Microsoft’s Activision Blizzard Deal Blocked by UK Regulators

The U.K. competition regulator, the Competition and Markets Authority (CMA), has voted to block Microsoft’s proposed acquisition of Activision Blizzard.

In the drawn-out saga of Microsoft’s $68.7 billion USD (around $93.6 billion CAD) deal to purchase Call of Duty and Diablo developer and publisher, the CMA has issued its final report. It’s been reported that the U.K. regulator is blocking the deal over concerns that it would “alter the future of the fast-growing cloud gaming market, leading to reduced innovation and less choice for UK gamers over the years to come.”

As reported by VideoGamesChronicle, the regulator states, “The CMA has prevented Microsoft’s proposed purchase of Activision over concerns the deal would alter the future of the fast-growing cloud gaming market, leading to reduced innovation and less choice for UK gamers over the years to come.”

According to the CMA, the deal was blocked for failing to address the following regarding cloud gaming services:

  • It did not sufficiently cover different cloud gaming service business models, including multigame subscription services.
  • It was not sufficiently open to providers who might wish to offer versions of games on PC operating systems other than Windows.
  • It would standardize the terms and conditions on which games are available, as opposed to them being determined by the dynamism and creativity of competition in the market, as would be expected in the absence of the merger.

Microsoft has become a leader within the cloud gaming space, with the support of Xbox Cloud Gaming. Many titles offered via Xbox Game Pass are available to play on many devices including smartphones, Samsung TVs, PC, and even Xbox consoles. “Microsoft already accounts for an estimated 60-70% of global cloud gaming services and has other important strengths in cloud gaming from owning Xbox, the leading PC operating system (Windows) and a global cloud computing infrastructure (Azure and Xbox Cloud Gaming),” the CMA states.

Microsoft president Brad Smith says that the company is “disappointed” by the CMA’s decision. It will effectively look into an appeal.

“We remain fully committed to our acquisition with Activision Blizzard and will appeal today’s determination by the CMA.”

“We have already signed contracts to make Activision Blizzard’s popular games available on 150 million more devices, and we remain committed to reinforcing these agreements through regulatory remedies. We’re especially disappointed that after lengthy deliberations, this decision appears to reflect a flawed understanding of this market and the way the relevant cloud technology actually works.”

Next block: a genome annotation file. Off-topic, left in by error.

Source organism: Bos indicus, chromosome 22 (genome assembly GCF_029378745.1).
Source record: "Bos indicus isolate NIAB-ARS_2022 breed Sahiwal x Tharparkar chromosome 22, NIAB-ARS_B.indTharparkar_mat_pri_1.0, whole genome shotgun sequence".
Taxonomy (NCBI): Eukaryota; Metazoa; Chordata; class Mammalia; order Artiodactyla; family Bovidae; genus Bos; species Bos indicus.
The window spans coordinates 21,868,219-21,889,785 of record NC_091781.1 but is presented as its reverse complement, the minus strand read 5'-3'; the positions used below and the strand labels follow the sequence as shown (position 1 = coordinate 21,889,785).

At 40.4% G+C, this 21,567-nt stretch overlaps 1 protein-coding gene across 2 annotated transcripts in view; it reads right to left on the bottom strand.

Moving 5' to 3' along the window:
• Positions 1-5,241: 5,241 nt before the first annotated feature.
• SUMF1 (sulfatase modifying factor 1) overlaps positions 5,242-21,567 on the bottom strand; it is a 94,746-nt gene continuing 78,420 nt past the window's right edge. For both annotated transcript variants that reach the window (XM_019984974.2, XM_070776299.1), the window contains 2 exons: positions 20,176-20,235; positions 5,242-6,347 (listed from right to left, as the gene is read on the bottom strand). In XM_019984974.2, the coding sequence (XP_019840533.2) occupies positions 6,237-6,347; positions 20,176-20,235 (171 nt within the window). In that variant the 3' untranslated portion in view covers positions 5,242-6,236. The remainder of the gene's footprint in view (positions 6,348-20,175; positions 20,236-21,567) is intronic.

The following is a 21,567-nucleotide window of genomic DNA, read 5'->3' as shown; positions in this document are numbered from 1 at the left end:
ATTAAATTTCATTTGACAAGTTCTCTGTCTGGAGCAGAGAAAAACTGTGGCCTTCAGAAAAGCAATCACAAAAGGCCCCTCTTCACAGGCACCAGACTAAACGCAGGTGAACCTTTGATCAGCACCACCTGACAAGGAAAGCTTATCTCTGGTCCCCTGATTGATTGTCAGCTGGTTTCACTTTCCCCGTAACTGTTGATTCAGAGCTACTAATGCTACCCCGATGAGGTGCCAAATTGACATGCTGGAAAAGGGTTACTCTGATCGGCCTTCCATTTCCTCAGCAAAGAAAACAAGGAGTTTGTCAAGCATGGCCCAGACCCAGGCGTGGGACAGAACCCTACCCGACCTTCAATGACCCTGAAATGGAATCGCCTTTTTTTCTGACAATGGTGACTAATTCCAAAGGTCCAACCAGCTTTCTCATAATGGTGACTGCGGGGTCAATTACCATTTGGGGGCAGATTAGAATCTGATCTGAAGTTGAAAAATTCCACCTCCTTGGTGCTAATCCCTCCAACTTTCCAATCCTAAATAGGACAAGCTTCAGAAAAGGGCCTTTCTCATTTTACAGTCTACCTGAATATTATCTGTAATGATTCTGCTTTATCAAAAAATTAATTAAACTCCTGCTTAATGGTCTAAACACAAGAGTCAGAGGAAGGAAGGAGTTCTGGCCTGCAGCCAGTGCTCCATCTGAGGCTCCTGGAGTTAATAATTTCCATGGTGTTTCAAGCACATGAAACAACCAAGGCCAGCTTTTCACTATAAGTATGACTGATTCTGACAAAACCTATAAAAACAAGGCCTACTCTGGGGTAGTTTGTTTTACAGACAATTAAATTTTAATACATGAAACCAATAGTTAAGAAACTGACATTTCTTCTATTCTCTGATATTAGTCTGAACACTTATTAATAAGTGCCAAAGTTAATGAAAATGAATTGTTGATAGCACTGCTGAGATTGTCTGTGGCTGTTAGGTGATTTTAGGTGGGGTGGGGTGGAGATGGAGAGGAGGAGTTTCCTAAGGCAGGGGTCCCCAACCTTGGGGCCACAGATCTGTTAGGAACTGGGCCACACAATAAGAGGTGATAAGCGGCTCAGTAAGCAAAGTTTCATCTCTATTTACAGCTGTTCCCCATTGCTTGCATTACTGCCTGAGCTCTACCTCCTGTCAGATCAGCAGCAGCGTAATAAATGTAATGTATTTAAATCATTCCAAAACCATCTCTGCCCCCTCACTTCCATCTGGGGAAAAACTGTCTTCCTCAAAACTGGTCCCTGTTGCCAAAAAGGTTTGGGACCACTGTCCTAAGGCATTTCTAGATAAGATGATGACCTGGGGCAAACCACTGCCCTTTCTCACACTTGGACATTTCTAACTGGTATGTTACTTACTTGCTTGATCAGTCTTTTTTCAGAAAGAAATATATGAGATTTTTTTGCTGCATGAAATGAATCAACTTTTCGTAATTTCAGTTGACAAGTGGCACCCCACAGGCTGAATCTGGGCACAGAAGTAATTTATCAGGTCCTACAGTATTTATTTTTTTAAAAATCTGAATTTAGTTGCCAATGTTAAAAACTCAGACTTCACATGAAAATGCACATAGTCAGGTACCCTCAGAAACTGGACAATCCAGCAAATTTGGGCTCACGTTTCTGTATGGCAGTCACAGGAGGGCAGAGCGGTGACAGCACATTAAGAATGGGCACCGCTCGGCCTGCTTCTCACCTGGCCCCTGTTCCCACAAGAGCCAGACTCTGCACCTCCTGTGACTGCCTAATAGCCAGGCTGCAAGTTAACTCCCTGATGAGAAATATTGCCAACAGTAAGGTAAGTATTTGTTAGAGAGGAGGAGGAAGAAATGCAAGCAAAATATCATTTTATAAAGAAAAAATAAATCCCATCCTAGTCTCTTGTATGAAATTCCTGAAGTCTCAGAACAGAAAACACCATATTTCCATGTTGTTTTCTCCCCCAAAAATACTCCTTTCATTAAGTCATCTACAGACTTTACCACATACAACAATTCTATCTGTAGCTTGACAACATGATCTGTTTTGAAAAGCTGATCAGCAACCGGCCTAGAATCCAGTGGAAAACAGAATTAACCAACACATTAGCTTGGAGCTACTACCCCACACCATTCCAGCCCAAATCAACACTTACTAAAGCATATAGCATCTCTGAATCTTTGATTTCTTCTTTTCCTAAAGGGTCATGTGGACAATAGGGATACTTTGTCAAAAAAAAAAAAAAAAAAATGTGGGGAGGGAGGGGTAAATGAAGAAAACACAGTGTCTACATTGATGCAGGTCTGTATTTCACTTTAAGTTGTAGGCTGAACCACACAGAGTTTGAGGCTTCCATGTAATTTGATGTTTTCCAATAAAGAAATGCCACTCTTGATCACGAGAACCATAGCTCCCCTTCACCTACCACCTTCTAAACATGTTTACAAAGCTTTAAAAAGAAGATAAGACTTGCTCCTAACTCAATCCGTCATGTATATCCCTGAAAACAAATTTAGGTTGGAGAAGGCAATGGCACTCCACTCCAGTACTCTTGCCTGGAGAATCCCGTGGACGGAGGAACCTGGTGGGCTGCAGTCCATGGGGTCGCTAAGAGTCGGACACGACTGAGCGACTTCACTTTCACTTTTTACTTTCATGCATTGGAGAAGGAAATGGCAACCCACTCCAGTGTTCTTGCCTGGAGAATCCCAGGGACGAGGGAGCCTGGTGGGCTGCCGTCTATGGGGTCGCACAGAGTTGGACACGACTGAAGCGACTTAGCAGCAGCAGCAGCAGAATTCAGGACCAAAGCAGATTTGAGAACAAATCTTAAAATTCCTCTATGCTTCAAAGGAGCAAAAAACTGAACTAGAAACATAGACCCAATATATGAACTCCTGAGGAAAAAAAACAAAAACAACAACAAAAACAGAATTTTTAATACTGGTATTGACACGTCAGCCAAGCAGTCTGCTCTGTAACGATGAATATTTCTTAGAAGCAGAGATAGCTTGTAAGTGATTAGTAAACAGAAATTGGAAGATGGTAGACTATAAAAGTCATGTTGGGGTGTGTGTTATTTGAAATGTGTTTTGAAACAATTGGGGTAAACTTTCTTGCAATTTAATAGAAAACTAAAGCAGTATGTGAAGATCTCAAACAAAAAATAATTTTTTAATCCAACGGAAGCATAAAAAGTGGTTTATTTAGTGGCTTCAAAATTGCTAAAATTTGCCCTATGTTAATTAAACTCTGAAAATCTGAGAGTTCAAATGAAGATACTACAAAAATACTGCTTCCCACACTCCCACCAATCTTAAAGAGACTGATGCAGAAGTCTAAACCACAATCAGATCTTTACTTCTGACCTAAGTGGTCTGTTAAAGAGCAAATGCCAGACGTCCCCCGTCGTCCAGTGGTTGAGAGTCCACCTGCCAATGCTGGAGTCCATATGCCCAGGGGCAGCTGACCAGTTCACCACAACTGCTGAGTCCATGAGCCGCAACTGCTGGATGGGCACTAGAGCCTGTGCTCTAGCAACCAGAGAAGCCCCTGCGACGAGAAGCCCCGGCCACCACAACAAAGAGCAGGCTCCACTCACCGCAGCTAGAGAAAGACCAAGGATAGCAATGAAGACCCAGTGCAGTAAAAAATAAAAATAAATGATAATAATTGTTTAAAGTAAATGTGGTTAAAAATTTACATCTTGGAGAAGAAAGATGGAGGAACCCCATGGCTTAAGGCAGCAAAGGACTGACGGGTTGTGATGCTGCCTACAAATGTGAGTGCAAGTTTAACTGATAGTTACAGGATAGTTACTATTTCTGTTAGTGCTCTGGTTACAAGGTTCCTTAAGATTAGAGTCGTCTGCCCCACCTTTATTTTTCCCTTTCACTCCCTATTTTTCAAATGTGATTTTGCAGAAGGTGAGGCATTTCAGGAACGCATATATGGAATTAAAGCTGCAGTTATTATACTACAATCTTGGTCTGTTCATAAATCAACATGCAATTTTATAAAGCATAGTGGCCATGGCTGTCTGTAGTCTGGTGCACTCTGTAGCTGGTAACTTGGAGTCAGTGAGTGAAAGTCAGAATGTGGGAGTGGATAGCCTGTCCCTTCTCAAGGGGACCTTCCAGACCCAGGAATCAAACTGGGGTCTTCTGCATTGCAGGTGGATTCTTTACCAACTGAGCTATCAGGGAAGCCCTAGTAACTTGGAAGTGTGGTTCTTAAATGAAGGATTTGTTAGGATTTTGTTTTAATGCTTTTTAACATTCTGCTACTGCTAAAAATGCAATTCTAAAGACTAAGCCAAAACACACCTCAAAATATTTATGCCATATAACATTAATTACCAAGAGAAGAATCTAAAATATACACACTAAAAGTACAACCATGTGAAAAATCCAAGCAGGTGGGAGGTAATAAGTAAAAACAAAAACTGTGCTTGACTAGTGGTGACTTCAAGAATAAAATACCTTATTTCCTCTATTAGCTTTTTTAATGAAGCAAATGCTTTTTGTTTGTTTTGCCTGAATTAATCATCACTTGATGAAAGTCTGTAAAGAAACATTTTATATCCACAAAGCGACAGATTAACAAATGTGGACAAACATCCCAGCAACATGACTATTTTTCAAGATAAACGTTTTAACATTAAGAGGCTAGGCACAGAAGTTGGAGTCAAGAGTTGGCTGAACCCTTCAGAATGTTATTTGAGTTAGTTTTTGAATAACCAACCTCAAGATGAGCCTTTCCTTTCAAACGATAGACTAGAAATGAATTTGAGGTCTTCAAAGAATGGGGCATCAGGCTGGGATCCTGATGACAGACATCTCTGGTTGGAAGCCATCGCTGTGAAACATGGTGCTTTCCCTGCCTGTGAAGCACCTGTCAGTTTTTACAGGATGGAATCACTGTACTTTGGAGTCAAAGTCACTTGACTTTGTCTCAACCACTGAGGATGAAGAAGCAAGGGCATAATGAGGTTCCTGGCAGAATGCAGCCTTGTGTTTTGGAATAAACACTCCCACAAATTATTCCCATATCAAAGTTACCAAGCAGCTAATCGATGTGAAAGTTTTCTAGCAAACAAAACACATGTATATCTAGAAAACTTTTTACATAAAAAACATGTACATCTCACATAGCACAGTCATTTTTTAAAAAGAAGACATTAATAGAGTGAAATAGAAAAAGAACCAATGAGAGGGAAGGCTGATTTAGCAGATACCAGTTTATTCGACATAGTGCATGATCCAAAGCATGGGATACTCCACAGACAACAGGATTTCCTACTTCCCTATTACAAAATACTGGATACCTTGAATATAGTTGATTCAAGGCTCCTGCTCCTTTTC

Activision Blizzard CEO Bobby Kotick has issued an internal email with a statement on the matter. Kotick states that alongside Microsoft, the two companies have already started to work on an appeal. “Today, the Competition and Markets Authority (CMA), a regulatory agency in the UK, decided not to approve our merger with Microsoft. This isn’t the news we wanted – but it is far from the final word on this deal.”

“Alongside Microsoft, we can and will contest this decision, and we’ve already begun the work to appeal to the UK Competition Appeals Tribunal. We’re confident in our case because the facts are on our side: this deal is good for competition.”

Microsoft submitted a proposal in an attempt to quell some concerns that the deal may infringe on antitrust. Within the console space, Microsoft believed that acquiring Activision Blizzard would not impact the market too heavily. In order to convince regulators, Microsoft offered 10-year deals with Nintendo, Valve, and other companies. This would effectively see Call of Duty remain on competitive platforms for the next decade if the deal went through.

However, it appears as though Microsoft’s shortcomings in the eyes of the CMA all land within the cloud gaming realm. Though, the company has offered similar 10-year deals to cloud gaming companies. Recently, Microsoft penned deals with Ubitus, Boosteroid, as well as NVIDIA and its GeForce Now service.

Next month, the European Commission will propose its own verdict regarding the deal. The date on which the EU will publish its own vote on the matter is slated for May 22. Earlier this year, it was expected that Microsoft may gain approval from the EU. In the U.S., the Federal Trade Commission (FTC) is looking to block the deal as well.  It’s been investigating the proposed acquisition in order to file an antitrust suit against Microsoft. A suit is said to begin on August 2.

As it was first announced, Microsoft and Activision Blizzard have until June 2023 to move forward with a deal. Otherwise, the two may have to go back to the drawing board and pen a new agreement.